United Kingdom. Is it wise to surrender this
advantage, conceded without bargain ? There is a
disposition in some quarters to treat lightly this
remarkable fact, that nations which seek to force
trade by means of fighting tariffs can get no better
terms from their opponents than those which the
latter accord to us of their own free will. But it
is manifestly a tribute to the efficacy of consistent
adherence to our traditional policy and to its
practical value, which can be appreciated only by
trying to realise how altered would be our position
in this respect if the policy were once abandoned.
This view of the matter is of special importance
to the cotton industry. In spite of hostile tariffs,
the greater proportion of its exported productions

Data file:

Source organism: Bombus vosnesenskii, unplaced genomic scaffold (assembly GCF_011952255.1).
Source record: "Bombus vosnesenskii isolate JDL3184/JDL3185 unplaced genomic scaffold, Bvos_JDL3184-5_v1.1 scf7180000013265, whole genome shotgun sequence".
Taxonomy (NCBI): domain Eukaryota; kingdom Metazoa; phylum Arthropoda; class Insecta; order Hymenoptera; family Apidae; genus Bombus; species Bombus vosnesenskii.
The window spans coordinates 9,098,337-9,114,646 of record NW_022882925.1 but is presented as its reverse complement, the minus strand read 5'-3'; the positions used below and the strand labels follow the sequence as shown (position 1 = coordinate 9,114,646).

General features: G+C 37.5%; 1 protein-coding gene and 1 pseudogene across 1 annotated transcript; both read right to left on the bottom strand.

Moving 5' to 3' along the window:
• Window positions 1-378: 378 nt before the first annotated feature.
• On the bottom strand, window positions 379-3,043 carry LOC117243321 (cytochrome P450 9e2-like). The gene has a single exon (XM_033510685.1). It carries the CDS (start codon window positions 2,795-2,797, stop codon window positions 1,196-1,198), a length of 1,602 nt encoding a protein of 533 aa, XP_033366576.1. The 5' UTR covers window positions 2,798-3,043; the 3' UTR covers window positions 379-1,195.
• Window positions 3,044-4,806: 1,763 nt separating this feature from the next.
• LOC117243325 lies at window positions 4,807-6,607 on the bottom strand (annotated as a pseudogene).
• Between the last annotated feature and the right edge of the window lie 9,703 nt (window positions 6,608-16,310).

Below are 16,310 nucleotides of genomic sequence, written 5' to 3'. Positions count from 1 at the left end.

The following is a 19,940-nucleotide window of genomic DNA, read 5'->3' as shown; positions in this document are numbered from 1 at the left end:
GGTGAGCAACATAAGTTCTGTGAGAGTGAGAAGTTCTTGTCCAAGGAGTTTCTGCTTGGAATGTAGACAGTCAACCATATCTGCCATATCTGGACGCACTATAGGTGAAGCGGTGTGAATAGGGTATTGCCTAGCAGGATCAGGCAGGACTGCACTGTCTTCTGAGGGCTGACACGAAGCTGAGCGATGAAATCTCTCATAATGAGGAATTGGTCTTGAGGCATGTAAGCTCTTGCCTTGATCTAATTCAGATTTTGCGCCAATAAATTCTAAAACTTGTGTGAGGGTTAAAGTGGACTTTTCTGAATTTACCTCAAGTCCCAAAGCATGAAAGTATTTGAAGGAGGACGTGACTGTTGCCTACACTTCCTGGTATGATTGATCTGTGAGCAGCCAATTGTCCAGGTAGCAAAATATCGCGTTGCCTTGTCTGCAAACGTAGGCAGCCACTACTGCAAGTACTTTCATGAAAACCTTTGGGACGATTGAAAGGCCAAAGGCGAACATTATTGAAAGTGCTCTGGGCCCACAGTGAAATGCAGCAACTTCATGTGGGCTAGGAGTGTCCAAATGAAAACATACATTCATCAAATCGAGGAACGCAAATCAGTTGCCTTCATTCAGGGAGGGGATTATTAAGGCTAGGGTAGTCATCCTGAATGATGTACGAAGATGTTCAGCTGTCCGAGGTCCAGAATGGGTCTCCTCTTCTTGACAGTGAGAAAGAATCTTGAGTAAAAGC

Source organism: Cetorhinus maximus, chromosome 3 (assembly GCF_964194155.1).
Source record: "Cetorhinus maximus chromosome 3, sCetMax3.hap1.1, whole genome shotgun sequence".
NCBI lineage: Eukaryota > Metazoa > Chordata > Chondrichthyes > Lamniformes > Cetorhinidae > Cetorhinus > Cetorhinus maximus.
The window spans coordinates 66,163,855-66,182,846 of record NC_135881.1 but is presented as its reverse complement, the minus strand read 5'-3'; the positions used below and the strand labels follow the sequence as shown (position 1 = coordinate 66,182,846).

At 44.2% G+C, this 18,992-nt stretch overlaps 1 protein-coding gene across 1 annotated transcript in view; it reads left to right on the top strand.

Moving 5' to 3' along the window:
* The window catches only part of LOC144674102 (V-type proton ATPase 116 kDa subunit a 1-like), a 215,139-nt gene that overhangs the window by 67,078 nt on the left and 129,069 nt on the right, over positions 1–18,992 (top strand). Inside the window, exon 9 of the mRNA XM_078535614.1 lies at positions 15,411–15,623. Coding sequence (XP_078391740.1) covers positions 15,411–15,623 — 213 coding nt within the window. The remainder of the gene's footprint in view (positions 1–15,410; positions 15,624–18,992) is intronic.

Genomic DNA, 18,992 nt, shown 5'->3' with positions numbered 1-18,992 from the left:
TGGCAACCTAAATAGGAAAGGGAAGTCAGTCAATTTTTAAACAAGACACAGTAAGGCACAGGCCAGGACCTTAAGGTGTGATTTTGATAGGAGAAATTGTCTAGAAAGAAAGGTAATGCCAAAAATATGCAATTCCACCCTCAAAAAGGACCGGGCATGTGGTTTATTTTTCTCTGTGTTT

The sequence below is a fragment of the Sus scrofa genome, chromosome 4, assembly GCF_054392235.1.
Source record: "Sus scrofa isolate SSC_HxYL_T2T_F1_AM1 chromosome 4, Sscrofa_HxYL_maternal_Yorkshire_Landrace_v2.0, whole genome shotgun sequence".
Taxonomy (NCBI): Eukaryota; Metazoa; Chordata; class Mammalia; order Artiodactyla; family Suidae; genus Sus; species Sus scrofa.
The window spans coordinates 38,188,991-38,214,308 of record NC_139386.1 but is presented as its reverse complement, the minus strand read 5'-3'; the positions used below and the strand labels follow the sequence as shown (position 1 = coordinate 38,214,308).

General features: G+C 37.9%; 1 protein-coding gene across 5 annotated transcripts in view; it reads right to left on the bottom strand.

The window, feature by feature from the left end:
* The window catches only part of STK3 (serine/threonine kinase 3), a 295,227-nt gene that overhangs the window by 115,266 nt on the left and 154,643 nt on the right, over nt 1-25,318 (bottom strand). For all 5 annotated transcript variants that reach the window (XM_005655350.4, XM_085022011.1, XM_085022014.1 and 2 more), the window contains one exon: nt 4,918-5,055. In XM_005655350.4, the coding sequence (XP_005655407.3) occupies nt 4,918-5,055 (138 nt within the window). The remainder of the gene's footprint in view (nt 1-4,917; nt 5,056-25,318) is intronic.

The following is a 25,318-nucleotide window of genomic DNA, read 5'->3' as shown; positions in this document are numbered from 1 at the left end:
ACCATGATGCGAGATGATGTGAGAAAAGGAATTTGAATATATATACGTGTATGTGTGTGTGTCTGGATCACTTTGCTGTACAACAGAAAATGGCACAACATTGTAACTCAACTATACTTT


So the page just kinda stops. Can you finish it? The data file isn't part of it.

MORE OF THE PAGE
goes to foreign countries, and it is now proposed
to adopt a course which would gravely imperil it,
to say the least

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Another consequence of adopting the pre-
ferential proposals brings them into a position
which can hardly be described by a milder ad-
jective than ridiculous. We are asked to put
duties on foreign food in order to encourage the
colonies to send us larger supplies. Important
and increasing quantities of butter are coming to
our markets from Canada and Australia. But
more important amounts of it come into our
markets from Denmark and Holland. Now these
countries impose duties on our manufactures of
about 5 per cent, and in Denmark there is a
promising movement on foot in favour of absolute
Free Trade. But the Canadian duties on our
manufactures are about 24 per cent, after allowing
for the preferential abatement, and the Australian
duties are considerably higher. The proposal,
then, is that we should penalise nations which are
already not far from a Free Trade basis already
in order to favour the food products of certain
sections of our own Empire whose Customs
systems are vastly less liberal. Is this the way
to encourage the spread of Free Trade abroad?
It must be remembered, too, that in the case of